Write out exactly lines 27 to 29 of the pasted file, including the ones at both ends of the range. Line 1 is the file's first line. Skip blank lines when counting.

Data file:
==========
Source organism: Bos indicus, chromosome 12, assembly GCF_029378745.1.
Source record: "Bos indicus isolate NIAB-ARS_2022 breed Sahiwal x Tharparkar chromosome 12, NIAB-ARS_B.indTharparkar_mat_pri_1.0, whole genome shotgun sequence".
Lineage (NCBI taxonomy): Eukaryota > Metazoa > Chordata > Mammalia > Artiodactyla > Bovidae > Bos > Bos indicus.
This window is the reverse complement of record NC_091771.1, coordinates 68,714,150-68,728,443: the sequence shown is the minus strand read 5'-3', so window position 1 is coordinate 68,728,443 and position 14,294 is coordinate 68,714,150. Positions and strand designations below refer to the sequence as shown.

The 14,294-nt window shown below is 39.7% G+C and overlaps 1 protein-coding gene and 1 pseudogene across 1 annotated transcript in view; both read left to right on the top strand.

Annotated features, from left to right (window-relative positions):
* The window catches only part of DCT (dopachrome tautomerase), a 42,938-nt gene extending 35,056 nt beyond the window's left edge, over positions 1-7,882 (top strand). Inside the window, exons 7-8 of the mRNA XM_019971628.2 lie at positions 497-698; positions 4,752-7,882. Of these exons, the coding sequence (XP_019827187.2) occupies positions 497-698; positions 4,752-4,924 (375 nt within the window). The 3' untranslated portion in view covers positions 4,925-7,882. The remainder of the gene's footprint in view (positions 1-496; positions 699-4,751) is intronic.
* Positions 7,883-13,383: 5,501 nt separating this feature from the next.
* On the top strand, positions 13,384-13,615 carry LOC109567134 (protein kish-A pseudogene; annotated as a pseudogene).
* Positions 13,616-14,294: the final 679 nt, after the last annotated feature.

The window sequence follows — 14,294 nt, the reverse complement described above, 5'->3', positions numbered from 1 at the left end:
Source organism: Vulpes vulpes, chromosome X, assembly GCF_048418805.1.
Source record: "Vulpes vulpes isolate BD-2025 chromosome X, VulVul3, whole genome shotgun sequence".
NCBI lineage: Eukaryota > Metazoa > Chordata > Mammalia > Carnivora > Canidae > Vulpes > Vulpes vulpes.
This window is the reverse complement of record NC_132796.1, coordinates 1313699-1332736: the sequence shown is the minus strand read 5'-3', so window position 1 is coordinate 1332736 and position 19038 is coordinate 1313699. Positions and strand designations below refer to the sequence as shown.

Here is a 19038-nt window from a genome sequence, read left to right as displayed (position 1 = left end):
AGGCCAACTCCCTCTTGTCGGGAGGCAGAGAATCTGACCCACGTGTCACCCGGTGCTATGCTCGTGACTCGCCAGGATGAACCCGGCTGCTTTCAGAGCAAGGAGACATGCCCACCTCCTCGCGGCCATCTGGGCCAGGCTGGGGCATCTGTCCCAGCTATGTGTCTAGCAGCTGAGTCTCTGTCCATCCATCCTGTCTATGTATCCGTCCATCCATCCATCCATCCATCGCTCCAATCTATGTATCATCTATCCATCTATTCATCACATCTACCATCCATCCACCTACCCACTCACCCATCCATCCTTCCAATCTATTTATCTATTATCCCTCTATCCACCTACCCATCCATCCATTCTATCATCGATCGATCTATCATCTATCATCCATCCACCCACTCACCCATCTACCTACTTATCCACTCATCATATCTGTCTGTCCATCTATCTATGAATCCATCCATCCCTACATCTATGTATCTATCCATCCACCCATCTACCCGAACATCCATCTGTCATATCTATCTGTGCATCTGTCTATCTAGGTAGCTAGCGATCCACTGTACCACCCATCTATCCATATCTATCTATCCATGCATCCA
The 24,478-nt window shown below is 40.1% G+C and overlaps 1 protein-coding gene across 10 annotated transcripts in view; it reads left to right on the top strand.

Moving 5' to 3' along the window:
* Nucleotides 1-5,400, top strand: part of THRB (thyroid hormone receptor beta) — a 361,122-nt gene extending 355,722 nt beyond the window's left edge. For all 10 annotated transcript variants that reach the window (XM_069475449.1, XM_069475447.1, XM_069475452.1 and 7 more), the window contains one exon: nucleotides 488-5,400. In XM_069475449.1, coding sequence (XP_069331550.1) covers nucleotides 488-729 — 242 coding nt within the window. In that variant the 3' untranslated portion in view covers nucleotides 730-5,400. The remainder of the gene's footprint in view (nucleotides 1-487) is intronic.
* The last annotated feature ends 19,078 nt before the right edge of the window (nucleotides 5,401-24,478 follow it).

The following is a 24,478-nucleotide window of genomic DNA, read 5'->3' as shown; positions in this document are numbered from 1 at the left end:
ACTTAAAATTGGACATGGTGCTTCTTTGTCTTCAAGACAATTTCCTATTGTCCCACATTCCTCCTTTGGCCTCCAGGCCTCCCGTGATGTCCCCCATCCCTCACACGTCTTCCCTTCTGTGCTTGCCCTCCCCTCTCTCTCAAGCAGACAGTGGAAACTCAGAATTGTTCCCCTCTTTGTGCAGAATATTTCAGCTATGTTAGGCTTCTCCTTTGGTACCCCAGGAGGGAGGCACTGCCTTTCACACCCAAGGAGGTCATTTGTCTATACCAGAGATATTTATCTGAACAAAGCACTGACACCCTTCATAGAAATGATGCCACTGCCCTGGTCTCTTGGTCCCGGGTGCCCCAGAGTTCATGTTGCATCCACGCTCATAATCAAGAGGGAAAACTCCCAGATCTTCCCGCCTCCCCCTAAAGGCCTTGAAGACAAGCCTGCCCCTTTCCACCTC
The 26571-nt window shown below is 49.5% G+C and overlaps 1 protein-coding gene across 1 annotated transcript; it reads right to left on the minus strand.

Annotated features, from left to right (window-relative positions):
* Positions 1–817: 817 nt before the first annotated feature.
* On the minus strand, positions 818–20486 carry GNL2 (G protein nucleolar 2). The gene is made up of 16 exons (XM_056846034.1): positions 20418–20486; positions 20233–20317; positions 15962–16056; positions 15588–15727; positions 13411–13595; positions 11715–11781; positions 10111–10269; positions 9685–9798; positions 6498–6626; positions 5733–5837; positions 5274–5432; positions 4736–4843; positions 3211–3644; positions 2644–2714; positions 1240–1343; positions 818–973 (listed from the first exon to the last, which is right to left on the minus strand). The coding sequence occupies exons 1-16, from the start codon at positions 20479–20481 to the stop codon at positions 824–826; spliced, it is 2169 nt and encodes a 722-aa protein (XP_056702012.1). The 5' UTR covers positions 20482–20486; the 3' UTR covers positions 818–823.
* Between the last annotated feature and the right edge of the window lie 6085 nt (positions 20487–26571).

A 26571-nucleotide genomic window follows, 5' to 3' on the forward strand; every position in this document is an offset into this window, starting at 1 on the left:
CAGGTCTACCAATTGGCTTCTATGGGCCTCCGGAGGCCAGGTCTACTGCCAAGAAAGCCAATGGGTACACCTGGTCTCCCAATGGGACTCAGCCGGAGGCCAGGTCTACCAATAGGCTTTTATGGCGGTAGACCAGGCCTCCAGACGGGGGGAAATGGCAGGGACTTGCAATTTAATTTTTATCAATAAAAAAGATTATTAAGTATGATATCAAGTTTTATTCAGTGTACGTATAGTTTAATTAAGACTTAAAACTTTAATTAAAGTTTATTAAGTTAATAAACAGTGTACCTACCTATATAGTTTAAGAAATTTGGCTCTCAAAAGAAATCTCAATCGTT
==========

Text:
* On the minus strand, positions 818–20486 carry GNL2 (G protein nucleolar 2). The gene is made up of 16 exons (XM_056846034.1): positions 20418–20486; positions 20233–20317; positions 15962–16056; positions 15588–15727; positions 13411–13595; positions 11715–11781; positions 10111–10269; positions 9685–9798; positions 6498–6626; positions 5733–5837; positions 5274–5432; positions 4736–4843; positions 3211–3644; positions 2644–2714; positions 1240–1343; positions 818–973 (listed from the first exon to the last, which is right to left on the minus strand). The coding sequence occupies exons 1-16, from the start codon at positions 20479–20481 to the stop codon at positions 824–826; spliced, it is 2169 nt and encodes a 722-aa protein (XP_056702012.1). The 5' UTR covers positions 20482–20486; the 3' UTR covers positions 818–823.
* Between the last annotated feature and the right edge of the window lie 6085 nt (positions 20487–26571).

A 26571-nucleotide genomic window follows, 5' to 3' on the forward strand; every position in this document is an offset into this window, starting at 1 on the left: